Wild Seed Project builds awareness of the vital importance of native plants and provides all people with the tools to restore biodiversity in their own communities. We equip community members, public officials and municipalities, and land-holding individuals and organizations – from farmers to land trusts – with the skills and resources they need to collectively repopulate landscapes with native plants that expand wildlife habitat, support biodiversity, and build climate resilience. Our core programs include:
Wild Seed Project is located within ancestral Wabanaki territory now called Maine. We recognize the inherent sovereignty of the tribes of the Wabanaki, the People of the Dawn—the Abenaki, Houlton Band of Maliseet Indians, Mi’kmaq Nation, Penobscot Nation and Passamaquoddy Tribe. We support their continued work for justice, self-determination and decolonization.
The work of Wild Seed Project is necessary precisely because of the ongoing violence of settler colonialism. The exploitative practices of European colonizers, which continue to this day, are directly responsible for the displacement of the native plants that form the foundation of local food webs that we are working to restore. What does it mean to build and rebuild reciprocal relationships with people, plants, fungi, soil, water and air? Reestablishing resilient ecosystems in which all forms of life can thrive is one piece of deconstructing a colonial legacy.
As we do our work at Wild Seed Project, we are clear: This knowledge and information did not start, nor will it end, with us. The resources we share are gathered from many teachers, both human and nonhuman. We encourage you to learn more about the historical and present-day relationships of Indigenous communities to the place you live (native-lands.ca), and to join us in supporting Indigenous-led efforts to protect the land, water, plants and creatures among us.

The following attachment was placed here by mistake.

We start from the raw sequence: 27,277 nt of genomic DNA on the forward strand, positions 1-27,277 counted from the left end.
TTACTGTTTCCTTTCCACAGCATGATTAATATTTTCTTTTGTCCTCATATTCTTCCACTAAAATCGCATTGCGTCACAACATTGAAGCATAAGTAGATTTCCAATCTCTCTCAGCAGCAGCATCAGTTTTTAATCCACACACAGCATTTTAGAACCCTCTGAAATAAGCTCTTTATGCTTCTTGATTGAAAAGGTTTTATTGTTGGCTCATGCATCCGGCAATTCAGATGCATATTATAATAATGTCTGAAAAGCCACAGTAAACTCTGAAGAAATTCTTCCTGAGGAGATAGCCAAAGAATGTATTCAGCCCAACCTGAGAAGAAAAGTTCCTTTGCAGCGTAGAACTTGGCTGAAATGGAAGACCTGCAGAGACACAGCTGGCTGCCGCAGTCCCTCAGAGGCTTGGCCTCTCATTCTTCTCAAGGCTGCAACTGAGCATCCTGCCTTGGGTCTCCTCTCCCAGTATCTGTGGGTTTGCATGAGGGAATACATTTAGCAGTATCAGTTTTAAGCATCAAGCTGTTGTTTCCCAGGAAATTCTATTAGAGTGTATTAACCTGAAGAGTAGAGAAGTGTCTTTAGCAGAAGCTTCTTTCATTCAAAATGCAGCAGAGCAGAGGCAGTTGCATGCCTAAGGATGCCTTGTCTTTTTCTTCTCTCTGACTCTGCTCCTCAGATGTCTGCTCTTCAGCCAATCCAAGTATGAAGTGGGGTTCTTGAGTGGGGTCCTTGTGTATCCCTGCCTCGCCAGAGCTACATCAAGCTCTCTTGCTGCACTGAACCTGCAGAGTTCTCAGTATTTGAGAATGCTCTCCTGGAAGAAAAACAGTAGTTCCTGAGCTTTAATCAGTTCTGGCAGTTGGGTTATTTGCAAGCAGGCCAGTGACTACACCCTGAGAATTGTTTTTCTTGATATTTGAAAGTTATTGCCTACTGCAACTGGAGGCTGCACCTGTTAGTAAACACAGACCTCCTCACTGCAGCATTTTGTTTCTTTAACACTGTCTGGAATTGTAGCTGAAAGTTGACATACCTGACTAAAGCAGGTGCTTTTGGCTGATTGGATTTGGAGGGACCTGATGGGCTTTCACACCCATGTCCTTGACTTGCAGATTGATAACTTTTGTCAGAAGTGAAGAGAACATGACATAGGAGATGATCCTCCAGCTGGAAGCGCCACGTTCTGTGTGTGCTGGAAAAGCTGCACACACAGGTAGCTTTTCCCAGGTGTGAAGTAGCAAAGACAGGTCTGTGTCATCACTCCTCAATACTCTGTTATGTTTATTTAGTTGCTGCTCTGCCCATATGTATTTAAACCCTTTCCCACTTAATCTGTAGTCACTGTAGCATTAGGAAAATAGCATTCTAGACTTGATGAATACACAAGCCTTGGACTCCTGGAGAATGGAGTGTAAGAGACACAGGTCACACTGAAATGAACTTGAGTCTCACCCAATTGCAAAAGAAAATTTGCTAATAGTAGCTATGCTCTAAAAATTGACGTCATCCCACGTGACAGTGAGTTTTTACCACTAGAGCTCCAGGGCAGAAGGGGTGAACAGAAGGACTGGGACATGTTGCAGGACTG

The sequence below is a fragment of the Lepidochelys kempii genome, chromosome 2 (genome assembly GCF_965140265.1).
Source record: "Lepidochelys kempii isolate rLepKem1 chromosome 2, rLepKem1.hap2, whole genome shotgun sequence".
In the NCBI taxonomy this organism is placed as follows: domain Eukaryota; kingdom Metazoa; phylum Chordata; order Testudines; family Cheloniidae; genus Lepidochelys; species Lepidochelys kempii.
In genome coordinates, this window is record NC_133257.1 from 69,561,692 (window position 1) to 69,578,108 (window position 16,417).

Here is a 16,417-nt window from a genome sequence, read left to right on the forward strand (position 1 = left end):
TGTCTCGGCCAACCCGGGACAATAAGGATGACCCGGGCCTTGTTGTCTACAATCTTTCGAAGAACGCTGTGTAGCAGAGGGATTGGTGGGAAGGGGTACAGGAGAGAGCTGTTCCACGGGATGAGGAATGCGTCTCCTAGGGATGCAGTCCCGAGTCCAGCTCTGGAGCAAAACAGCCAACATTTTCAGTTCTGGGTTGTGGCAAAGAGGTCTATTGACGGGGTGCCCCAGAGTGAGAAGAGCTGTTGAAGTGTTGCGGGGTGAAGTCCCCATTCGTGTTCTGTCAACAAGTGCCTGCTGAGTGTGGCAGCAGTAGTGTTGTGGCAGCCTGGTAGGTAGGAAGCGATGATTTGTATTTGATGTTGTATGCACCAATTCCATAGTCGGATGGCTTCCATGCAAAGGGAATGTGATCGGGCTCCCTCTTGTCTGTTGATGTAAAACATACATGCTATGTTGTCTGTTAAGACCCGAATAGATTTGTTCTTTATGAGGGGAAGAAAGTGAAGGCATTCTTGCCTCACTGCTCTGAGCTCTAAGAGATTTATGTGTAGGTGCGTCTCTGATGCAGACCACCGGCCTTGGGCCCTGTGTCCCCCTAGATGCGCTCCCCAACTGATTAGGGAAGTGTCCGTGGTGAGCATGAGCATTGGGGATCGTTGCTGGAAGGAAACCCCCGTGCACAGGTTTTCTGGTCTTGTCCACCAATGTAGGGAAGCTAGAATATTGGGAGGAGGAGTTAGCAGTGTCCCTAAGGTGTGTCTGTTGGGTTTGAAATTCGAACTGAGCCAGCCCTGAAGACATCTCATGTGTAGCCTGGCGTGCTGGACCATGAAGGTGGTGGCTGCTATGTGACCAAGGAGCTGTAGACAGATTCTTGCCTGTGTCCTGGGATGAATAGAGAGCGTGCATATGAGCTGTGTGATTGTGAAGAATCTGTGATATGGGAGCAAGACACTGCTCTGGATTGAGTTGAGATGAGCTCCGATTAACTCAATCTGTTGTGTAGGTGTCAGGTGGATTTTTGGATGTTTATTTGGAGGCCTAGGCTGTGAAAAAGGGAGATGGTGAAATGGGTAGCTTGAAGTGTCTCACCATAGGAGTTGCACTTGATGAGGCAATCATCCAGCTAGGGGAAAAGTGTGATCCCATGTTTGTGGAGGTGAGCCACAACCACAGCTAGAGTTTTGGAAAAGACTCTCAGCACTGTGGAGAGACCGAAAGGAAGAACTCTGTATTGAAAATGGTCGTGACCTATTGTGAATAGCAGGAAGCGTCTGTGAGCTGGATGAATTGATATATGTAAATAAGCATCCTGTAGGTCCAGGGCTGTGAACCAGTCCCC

This land & knowledge acknowledgment is a living document. We welcome your feedback.
Wild Seed Project was founded in 2014 by Heather McCargo. As a lead plant propagator in the early 1990s, Heather saw firsthand the gatekeeping involved in native plant propagation. She rejected the dominant belief that it was a task that only the most highly-trained and educated scientists could take on. Yes, native seed sowing requires care and attention, but with clear guidance – anyone could do this. Not in a lab or a greenhouse, but on back porches, balconies, and city stoops. Anywhere, for anyone. Wild plants – and the food webs and wildlife they support – are losing out as we face expanding human impact, loss of biodiversity, and a rapidly warming climate. These plants have supported us, and all life on earth, for thousands of years. We must return to the practice of supporting them.
All of us have to get our hands in the dirt. All of us have to pay attention. All of us have to care. So that’s what we do – we’re building a movement of citizen ecologists collectively taking action to restore our ecosystem. Join us.